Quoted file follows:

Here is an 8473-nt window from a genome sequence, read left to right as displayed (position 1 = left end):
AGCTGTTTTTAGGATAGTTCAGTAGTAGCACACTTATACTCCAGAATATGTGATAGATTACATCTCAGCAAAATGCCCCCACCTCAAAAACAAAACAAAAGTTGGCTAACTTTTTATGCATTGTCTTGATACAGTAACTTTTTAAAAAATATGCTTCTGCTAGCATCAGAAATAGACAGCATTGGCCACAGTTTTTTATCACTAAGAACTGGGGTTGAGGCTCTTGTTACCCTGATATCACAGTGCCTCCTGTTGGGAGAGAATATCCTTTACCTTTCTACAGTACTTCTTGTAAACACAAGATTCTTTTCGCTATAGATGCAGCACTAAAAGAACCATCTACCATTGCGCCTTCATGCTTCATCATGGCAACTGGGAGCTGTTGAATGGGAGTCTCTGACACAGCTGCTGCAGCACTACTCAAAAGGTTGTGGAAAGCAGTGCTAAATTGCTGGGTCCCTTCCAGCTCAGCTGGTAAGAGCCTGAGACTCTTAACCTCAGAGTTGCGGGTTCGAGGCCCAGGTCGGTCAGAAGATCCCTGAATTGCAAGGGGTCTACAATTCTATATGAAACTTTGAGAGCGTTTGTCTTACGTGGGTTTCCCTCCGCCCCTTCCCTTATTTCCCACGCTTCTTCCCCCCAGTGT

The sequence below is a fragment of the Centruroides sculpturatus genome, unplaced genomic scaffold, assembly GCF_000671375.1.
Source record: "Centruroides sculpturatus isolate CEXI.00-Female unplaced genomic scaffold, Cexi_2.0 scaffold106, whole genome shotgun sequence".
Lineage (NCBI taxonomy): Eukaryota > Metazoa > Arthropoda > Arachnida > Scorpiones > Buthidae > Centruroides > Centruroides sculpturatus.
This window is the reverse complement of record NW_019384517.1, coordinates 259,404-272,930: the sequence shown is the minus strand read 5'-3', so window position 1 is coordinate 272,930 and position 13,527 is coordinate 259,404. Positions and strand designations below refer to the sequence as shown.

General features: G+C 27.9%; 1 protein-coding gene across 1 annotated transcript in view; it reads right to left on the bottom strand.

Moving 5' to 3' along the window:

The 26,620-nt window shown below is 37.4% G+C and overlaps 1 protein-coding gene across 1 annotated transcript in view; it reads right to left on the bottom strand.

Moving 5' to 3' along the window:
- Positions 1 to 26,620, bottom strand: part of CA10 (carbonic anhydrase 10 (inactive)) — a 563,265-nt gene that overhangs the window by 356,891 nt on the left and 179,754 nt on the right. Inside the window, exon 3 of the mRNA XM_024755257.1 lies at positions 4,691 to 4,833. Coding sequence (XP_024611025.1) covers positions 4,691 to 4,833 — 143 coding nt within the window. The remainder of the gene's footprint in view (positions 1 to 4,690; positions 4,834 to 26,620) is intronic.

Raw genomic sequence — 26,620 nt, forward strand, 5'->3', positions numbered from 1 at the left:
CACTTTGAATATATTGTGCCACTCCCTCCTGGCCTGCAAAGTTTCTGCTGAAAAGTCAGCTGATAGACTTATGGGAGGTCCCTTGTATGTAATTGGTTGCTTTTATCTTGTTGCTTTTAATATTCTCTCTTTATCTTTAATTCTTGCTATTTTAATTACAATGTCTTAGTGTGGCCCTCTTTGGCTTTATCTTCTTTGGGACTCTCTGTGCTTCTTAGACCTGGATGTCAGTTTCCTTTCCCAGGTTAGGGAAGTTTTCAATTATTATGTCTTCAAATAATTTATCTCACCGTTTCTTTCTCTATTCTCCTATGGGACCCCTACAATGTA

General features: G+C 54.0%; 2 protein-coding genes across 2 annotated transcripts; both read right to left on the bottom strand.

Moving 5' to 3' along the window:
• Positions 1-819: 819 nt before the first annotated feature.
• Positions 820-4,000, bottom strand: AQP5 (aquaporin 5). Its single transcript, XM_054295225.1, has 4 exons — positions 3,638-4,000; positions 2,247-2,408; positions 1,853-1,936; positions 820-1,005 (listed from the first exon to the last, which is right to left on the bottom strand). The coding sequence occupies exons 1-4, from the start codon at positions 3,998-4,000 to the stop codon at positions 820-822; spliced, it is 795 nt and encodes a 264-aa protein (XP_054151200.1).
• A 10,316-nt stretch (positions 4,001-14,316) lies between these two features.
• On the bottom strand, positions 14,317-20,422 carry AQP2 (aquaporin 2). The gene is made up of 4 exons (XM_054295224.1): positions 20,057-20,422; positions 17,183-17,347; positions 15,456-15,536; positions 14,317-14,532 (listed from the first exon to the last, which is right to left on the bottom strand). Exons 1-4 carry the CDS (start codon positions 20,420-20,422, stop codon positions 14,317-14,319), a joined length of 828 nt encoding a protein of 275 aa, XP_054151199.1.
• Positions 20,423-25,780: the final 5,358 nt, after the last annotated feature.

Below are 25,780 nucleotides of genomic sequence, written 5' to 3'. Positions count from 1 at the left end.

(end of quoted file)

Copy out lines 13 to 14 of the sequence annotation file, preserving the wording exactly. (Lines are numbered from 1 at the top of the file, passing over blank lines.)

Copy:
CACTTTGAATATATTGTGCCACTCCCTCCTGGCCTGCAAAGTTTCTGCTGAAAAGTCAGCTGATAGACTTATGGGAGGTCCCTTGTATGTAATTGGTTGCTTTTATCTTGTTGCTTTTAATATTCTCTCTTTATCTTTAATTCTTGCTATTTTAATTACAATGTCTTAGTGTGGCCCTCTTTGGCTTTATCTTCTTTGGGACTCTCTGTGCTTCTTAGACCTGGATGTCAGTTTCCTTTCCCAGGTTAGGGAAGTTTTCAATTATTATGTCTTCAAATAATTTATCTCACCGTTTCTTTCTCTATTCTCCTATGGGACCCCTACAATGTA

General features: G+C 54.0%; 2 protein-coding genes across 2 annotated transcripts; both read right to left on the bottom strand.